Regarding the setting of prices in the unregulated CUP market, Yosvany Pupo explains that a component in CUC is recognized as a rule for raw materials and imported materials, and a component in CUP.
To support understanding of these technicalities, he takes as a reference the construction materials program, in which several methods of price setting coexist.
On the one hand, products are sold at unsubsidized prices in some cases, in which the CUC component is considered at the 1 CUC = 25 CUP exchange rate and the CUP component of the wholesale price is recognized.
In the case of products that contribute to water saving and housing programs, the price setting algorithm is different and lower conversion rates are used, which affects enterprise earnings.
And, finally, this same program annually guarantees the requirements for basic housing units, in other words, subsidies for constructive work, reflecting the direction that the economy must take sooner rather than later: subsidizing people rather than products.
Pupo Otero cited a few other examples to illustrate the multiple existing distortions.
These include the most economical and subsidized prices applied in Attention to the Family (SAF) and school snack programs, both activities run by municipal food service enterprises.
In the first, meals with established nutritional requirements are sold at a price of 1.00 CUP, to benefit more than 76,000 individuals, more than 11,000 of whom receive social assistance. However, once again, the real cost of the product is higher, which affects the financial performance of these companies.
Regarding the school lunch program, the distortions are even more acute, since students and teachers’ lunches are provided free of charge, in a network of more than 774 schools, with 138,851 students and 30,984 workers.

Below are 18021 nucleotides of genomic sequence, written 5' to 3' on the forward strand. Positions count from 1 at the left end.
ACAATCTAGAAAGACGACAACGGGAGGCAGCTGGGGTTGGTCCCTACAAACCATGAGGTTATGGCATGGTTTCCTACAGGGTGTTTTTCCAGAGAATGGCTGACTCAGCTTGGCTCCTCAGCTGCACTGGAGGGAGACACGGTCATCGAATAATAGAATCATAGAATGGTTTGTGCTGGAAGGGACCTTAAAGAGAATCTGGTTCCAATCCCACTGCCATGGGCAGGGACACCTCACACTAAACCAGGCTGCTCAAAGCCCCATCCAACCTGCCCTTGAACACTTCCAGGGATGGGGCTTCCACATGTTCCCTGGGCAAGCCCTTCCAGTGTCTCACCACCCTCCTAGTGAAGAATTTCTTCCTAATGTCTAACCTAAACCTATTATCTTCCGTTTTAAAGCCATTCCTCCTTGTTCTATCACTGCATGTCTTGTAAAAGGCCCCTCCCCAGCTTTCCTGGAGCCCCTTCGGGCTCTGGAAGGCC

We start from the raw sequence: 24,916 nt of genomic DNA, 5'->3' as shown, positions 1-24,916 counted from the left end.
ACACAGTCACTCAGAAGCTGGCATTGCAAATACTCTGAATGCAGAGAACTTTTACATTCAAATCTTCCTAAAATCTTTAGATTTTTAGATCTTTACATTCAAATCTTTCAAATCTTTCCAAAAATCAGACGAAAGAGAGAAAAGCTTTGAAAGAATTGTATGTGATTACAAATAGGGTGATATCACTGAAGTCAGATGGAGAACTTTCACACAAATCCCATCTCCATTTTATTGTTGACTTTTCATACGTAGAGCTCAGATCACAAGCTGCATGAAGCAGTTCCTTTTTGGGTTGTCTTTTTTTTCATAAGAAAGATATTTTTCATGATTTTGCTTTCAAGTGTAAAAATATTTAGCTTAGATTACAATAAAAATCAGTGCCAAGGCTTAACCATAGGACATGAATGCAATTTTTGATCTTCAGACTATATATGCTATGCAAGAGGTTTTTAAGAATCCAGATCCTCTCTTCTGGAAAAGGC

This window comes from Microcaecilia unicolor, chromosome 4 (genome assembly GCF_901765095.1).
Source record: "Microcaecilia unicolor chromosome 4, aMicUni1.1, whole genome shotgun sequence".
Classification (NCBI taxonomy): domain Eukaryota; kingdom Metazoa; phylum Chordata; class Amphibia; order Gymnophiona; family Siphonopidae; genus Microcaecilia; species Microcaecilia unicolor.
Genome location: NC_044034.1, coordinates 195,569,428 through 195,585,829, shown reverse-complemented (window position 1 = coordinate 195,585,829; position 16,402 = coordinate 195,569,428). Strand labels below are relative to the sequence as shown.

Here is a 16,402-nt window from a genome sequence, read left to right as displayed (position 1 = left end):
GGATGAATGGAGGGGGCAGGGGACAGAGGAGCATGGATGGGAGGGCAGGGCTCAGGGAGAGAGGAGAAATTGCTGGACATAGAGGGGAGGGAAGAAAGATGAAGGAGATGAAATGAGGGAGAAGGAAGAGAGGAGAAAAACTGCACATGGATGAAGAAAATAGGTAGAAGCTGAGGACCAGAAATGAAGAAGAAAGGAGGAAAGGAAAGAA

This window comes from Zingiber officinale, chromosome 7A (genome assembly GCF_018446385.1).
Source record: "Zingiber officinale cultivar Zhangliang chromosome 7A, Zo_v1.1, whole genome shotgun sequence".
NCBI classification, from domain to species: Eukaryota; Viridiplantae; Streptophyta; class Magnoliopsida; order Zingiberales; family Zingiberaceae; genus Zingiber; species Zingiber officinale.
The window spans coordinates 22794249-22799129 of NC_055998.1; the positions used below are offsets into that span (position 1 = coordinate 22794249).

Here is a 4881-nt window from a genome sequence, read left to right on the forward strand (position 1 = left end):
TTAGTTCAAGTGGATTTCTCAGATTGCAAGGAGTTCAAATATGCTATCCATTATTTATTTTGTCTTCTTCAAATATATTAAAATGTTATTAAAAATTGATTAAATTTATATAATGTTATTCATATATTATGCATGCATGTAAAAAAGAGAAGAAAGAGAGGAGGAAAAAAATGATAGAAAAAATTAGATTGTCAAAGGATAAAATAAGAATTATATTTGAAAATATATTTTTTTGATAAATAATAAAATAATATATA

In Havana, nonetheless, the experience of including the price of the snack in the teachers’ salaries has been favorably received since this allows them to make their own choices and pay with their earnings. More than the exception, this practice should be the rule in a future scenario of monetary and exchange rate unification.
As Margarita de la Caridad Acosta Rodríguez, director of Price Policy at the MFP, has already noted, undoubtedly, “The transformations foreseen regarding prices must be accompanied by other changes in strategic sectors, in commerce, wage and fiscal policies that, in a gradual, comprehensive manner, allow for important advances in the economic and social life of our nation.”
PRICE: Monetary expression of the value of goods and products. In practice, prices are associated with the value of products and fees for services. When we talk about prices, service fees are also included.
PRICE SYSTEM: The interlinked set of different types of prices, including legal frameworks, regulations, entities and other actors involved in the setting, approval and application of prices, as well as the population, who as consumers, are a very important and dynamic part of the system.
PRICES CAN BE:
Wholesale: Paid by legal persons.
Agricultural: Paid by wholesalers to agricultural producers.
Retail: Paid by the population, including fees for services.
MONETARY REORDERING WILL INCLUDE:
-The minimum salary will be based on the cost of a basket of essential goods and services, respecting the principle of covering the needs of the worker and his/her family.
-Subsidies will be for persons, not articles or services. Insolvency requests will be addressed within 48 hours.
-In the first stages of monetary and exchange unification, the total subsidies for specific products for children from 0 to 6 years of age in Cuba will be maintained.
-Medicines for the treatment of chronic diseases will be subsidized.
-Some of the 42 products with centralized prices include yogurt, processed cheese, mortadella, pasta, sausage, fuel, electricity, water, cement, sugar, coffee, ground meat, compotes and milk.
-Enterprises will set other prices, but within limits.
-A salary increase has been designed to allow workers to pay the new prices when that day comes.
-A strategy has been planned to invest in companies with losses, to avoid closures, unemployment, and the deterioration of services to the population.
Featured image: The transformation of prices must be accompanied by other changes in commerce, wage and fiscal policies that, in a gradual, comprehensive manner, will allow for important advances in the economic and social life of our nation. Photo: Ariel Cecilio Lemus